Moro Rock

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Moro Rock
View of Moro Rock from Potwisha (near Hospital Rock), Sequoia National Park
Highest point
Elevation6,725 ft (2,050 m)[1]
Prominence245 ft (75 m)[1]
Coordinates36°32′39″N 118°45′54″W / 36.54417°N 118.76500°W / 36.54417; -118.76500[2]
Moro Rock is located in California
Moro Rock
Moro Rock
Moro Rock is located in the United States
Moro Rock
Moro Rock
Moro Rock (the United States)
Parent rangeSierra Nevada
Topo mapUSGS Giant Forest
Age of rockCretaceous
Mountain typeGranite dome
First ascent1861, by Hale Tharp, John Swanson and George Swanson
Easiest routeHike

Moro Rock is a granite dome rock formation in Sequoia National Park, California, United States. It is located in the center of the park, at the head of Moro Creek, between Giant Forest and Crescent Meadow. A stairway, designed by the National Park Service and built in 1931, is cut into and poured onto the rock, so that visitors can hike to the top. The view from the rock encompasses much of the Park, including the Great Western Divide. Use of this trail is discouraged during thunderstorms and when it is snowing.

The name "Moro Rock" derives from a blue roan mustang of color the Mexicans call moro, owned by one Mr. Swanson of Three Rivers in the 1860s.[3]


The road to Moro Rock is closed in winter, so visitors need to hike 2 miles to reach the viewpoint. The road is open in summer so the hike is shortened. The 1996 general plan for the park calls for the road to Moro to be closed, and replaced by a shuttle. As of June 2012, the road is open to general traffic only during weekdays; on weekends, the shuttle is running and the road is closed to general traffic.[4] The west face of Moro Rock offers 1,000 vertical feet of cracks and knobs for rock climbing. However, climbing is prohibited during peregrine falcon nesting season on the South and East faces (up to Full Metal Jacket).[5]


Moro Rock is a dome-shaped granite monolith. Common in the Sierra Nevada, these domes form by exfoliation, the spalling or casting off in scales, plates, or sheets of rock layers on otherwise unjointed granite. Outward expansion of the granite results in exfoliations. Expansion results from load relief; when the overburden that once capped the granite has eroded away, the source of compression is removed and the granite slowly expands. Fractures that form during exfoliation tend to cut corners. This ultimately results in rounded dome-like forms.[6]


Moro Rock Stairway
ArchitectNational Park Service
NRHP reference No.78000283
Added to NRHPDecember 29, 1978[7]

The first stairway leading to the summit of Moro Rock was constructed of wood and installed in 1917. This stairway deteriorated significantly by the late 1920s, and was replaced in 1931 by the present Moro Rock Stairway, built by the Civilian Conservation Corps.[8] Unlike the earlier stairway, the new stairway adopted a design policy of blending with the natural surfaces to the greatest extent possible. The 797-foot-long stairway was designed by National Park Service landscape architect Merel S. Sager and engineer John Diehl, following natural ledges and crevices. It has 400 steps that lead to the summit of Moro Rock.[9] Changes since the original construction have impaired the integrity of the design.[10]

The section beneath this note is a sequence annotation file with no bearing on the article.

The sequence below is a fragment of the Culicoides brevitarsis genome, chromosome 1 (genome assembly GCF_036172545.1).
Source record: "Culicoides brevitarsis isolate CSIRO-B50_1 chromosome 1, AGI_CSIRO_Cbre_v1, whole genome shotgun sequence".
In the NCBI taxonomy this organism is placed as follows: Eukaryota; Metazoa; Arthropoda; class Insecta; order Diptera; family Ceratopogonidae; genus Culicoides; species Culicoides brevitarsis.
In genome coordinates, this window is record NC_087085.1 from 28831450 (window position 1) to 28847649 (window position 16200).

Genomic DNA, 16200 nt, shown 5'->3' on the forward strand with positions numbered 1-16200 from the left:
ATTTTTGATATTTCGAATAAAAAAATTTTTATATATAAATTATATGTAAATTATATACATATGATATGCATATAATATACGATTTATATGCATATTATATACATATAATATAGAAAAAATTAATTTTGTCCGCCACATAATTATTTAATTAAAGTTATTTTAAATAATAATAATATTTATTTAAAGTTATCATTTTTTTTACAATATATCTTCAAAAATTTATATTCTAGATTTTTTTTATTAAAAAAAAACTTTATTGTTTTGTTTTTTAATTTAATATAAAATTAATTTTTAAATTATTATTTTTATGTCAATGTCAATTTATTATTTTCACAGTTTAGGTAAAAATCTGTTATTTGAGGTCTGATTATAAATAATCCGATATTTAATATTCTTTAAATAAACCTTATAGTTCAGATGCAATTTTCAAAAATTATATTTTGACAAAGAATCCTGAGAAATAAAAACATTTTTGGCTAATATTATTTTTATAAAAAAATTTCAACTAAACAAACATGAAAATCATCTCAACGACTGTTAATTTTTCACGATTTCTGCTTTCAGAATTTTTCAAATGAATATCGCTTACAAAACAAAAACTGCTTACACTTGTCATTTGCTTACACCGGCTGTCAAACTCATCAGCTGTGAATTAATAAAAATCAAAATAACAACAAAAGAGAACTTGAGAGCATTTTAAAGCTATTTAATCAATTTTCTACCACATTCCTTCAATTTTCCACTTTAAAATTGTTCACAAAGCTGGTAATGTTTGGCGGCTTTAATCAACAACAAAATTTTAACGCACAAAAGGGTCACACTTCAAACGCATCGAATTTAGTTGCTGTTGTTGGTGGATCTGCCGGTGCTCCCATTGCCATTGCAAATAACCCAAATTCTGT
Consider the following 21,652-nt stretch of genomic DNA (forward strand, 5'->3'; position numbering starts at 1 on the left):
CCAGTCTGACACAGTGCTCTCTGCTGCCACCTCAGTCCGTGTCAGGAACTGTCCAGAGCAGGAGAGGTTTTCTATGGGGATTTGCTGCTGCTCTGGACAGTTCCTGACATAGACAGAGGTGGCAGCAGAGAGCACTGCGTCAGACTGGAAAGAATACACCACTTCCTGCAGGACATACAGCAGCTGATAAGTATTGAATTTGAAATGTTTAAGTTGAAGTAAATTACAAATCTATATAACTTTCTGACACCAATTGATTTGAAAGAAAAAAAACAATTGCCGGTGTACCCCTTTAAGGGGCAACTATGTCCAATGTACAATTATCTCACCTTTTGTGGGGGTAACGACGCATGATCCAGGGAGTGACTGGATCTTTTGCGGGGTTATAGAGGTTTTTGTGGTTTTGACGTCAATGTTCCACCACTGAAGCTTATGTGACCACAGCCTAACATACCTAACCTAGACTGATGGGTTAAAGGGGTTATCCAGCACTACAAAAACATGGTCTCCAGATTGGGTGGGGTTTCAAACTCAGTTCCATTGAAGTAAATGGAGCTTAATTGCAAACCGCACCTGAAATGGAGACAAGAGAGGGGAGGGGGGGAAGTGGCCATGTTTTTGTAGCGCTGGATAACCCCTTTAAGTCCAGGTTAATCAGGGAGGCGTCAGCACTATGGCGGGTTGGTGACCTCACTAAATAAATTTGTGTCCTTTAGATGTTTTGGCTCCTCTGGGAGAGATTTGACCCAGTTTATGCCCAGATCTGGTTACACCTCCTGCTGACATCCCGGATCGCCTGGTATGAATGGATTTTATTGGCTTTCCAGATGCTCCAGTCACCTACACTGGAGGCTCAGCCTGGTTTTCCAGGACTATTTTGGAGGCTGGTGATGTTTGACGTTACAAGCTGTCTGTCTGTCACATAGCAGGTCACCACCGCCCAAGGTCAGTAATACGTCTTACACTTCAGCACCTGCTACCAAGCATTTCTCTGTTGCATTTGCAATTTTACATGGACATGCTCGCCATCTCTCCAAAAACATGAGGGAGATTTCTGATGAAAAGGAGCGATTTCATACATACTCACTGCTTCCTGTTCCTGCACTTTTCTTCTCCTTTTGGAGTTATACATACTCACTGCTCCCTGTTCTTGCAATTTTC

1. ^ a b "Moro Rock, California". Retrieved 2009-01-14.
  2. ^ "Moro Rock". Geographic Names Information System. United States Geological Survey, United States Department of the Interior. Retrieved 2009-01-14.
  3. ^ Farquhar, Francis P. "Place Names of the Hgh Sierra".
  4. ^ "Moro Rock and Crescent Meadow". Sequoia and Kings Canyon National Park. National Park Service.
  5. ^ "Rock Climbing". Sequoia and Kings Canyon National Park. National Park Service.
  6. ^ Public Domain This article incorporates public domain material from "Geology Fieldnotes". Sequoia and Kings Canyon National Park. National Park Service.
  7. ^ "National Register Information System". National Register of Historic Places. National Park Service. April 15, 2008.
  8. ^ "Moro Rock in Sequoia National Park". Hikespeak. Retrieved 2017-01-04.
  9. ^ "Moro Rock and Crescent Meadow". Sequoia and Kings Canyon National Parks. US National Park Service. Retrieved 2016-10-09.
  10. ^ Tweed, William (May 20, 1977). "National Register of Historic Places Inventory - Nomination Form: Moro Rock Stairway". National Park Service. Retrieved 2 May 2012.

External links[edit]

Media related to Moro Rock at Wikimedia Commons